Modern Segmentation in Hotels: A Blessing and a Curse
Defining a useful segmentation strategy for a hotel can be very complex. The main obstacle is that hotels experience limited flexibility. Quite often, chains provide segmentation structures that were defined 20 years ago and don’t allow hotels to make changes based on their individual properties’ specifications or developments.
In the past, emphasis was placed on market segments defined by the purpose of the traveler’s hotel reservation, such as leisure or business. As highlighted by Janel Clark in a blog post on determining the right pricing strategy, it is critical that your segmentation strategy follows the MAAS (Measurability, Actionability, Accessibility, and Substantiation) principle. With the shift to today’s internet based booking landscape, it became nearly impossible to tell who the client actually is, let alone why the hotel room was booked. To make it even more complicated, it is not uncommon for travelers to combine a business with a leisure trip (what is sometimes known as “bleisure,” I know, but I didn’t make it up!).
As a result, hotels have learnt to focus on channel segments rather than market segments, to track where the booking was coming from rather than why the guest made the booking.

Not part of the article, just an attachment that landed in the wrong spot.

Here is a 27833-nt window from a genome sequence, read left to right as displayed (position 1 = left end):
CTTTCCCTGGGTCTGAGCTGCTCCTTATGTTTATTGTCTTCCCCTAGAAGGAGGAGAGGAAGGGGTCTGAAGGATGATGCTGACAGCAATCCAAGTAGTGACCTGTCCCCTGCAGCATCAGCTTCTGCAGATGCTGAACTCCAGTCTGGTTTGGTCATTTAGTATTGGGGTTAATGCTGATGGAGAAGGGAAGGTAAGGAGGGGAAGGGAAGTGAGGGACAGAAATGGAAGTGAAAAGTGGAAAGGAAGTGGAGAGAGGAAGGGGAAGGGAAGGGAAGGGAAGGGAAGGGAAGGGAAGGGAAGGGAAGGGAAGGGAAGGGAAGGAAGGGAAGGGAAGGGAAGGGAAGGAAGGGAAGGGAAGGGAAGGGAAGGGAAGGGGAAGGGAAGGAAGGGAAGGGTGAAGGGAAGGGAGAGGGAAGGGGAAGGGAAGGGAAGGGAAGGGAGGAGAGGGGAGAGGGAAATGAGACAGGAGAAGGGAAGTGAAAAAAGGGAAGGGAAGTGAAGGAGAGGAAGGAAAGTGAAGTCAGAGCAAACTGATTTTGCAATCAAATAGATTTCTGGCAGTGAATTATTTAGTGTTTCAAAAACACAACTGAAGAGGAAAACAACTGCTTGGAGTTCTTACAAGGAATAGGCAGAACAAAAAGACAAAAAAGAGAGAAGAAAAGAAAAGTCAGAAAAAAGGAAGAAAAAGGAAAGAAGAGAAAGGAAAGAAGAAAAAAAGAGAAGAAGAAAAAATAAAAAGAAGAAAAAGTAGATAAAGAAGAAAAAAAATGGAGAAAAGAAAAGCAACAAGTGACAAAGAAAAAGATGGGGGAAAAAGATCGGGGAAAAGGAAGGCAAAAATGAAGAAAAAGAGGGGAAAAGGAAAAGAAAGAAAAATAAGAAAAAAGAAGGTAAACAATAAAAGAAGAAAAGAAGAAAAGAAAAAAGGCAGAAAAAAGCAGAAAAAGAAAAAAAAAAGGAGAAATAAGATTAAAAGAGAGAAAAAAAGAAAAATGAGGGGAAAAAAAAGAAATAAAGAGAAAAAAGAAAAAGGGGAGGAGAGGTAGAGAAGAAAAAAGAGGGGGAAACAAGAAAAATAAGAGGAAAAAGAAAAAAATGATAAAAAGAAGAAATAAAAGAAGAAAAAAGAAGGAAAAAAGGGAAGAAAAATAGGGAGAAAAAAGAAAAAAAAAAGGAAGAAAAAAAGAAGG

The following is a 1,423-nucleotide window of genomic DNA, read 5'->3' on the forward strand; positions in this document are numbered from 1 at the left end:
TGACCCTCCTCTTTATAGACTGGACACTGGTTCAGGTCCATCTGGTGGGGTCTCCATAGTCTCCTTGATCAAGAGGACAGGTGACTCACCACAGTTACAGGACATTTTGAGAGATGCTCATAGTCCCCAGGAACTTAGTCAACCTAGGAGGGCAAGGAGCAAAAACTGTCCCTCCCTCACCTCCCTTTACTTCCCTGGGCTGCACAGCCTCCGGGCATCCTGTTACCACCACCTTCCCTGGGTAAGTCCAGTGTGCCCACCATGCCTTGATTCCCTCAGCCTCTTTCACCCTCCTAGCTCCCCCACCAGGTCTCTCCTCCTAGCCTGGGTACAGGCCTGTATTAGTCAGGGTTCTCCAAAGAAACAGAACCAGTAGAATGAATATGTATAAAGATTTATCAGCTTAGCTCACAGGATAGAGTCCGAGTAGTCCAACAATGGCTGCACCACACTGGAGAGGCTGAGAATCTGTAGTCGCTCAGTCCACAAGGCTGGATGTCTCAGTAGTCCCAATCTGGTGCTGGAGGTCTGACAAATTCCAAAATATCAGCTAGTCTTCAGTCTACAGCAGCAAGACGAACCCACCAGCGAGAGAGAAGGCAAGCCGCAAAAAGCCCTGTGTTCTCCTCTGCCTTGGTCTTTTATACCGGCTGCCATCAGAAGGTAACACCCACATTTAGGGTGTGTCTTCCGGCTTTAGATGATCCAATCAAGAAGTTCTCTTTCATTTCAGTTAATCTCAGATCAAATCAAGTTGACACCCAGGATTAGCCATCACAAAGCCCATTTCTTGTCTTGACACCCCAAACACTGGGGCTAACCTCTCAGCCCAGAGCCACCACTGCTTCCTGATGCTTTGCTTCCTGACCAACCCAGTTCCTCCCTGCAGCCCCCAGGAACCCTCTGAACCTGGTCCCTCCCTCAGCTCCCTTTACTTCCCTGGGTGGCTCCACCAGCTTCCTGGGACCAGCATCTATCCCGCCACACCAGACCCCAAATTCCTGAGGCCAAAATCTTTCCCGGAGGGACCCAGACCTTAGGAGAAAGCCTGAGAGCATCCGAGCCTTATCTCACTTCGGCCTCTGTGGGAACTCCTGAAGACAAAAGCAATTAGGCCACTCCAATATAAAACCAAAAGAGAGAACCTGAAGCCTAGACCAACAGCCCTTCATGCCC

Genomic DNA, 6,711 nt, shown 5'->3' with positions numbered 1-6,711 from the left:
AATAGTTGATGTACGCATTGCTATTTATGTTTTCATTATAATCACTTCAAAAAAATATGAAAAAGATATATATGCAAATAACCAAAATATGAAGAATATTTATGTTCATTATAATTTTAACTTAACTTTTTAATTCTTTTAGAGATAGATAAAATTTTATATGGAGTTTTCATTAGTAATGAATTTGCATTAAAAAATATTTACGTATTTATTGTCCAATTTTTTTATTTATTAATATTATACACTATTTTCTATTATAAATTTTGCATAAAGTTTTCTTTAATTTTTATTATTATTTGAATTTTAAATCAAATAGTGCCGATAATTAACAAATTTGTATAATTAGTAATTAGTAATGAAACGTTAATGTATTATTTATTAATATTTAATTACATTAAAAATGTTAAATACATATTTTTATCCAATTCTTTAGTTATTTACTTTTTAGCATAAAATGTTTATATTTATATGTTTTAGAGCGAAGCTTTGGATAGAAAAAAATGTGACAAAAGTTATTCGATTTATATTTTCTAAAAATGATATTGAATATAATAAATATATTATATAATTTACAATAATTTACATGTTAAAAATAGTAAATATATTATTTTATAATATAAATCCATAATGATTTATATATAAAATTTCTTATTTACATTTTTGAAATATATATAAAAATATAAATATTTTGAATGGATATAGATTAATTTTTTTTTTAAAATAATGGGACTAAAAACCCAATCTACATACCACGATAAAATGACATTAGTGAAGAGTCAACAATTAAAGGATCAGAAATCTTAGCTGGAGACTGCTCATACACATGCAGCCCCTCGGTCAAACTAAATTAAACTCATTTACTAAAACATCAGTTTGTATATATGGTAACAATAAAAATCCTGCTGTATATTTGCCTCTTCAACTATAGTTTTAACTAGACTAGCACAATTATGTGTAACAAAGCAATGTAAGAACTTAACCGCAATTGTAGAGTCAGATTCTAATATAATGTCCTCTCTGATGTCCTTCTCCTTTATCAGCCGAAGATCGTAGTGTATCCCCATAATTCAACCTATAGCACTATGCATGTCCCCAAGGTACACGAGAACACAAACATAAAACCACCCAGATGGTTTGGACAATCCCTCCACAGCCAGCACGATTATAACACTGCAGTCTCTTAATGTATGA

A well-defined set of market and channel segments coupled with correct pricing per segment is the foundation for successful Demand Management. Let’s take a closer look at the possibilities.
Regardless of the current trend, market segmentation should not be forgotten. It is still the cornerstone for a successful pricing strategy. Each market segment shows different booking behaviors and price sensitivity. Hence, each segment has a unique pricing and stay restriction strategy and requires distinctive sales and marketing efforts. The aim is to create the ideal market mix, which brings the highest possible profits to the hotel.
Market segmentation also allows us to identify the reason for downturn periods. With year-on-year comparisons we can analyze which market segments are performing better or worse and plan our sales and marketing strategies accordingly.
Let’s now look at a market segmentation example (stay tuned, trust me, it’s worth it!):
Market Segment #1: Transient
A hotel usually has different BAR (Best Available Rate) levels, which are non-restricted and available to all customers. Guests booking these rates don’t have access to qualified rates (contracted rates). BAR rates are highly dynamic and are usually changed very frequently. Many other rates, such as non-refundable promotions, are derived from BAR (% off BAR).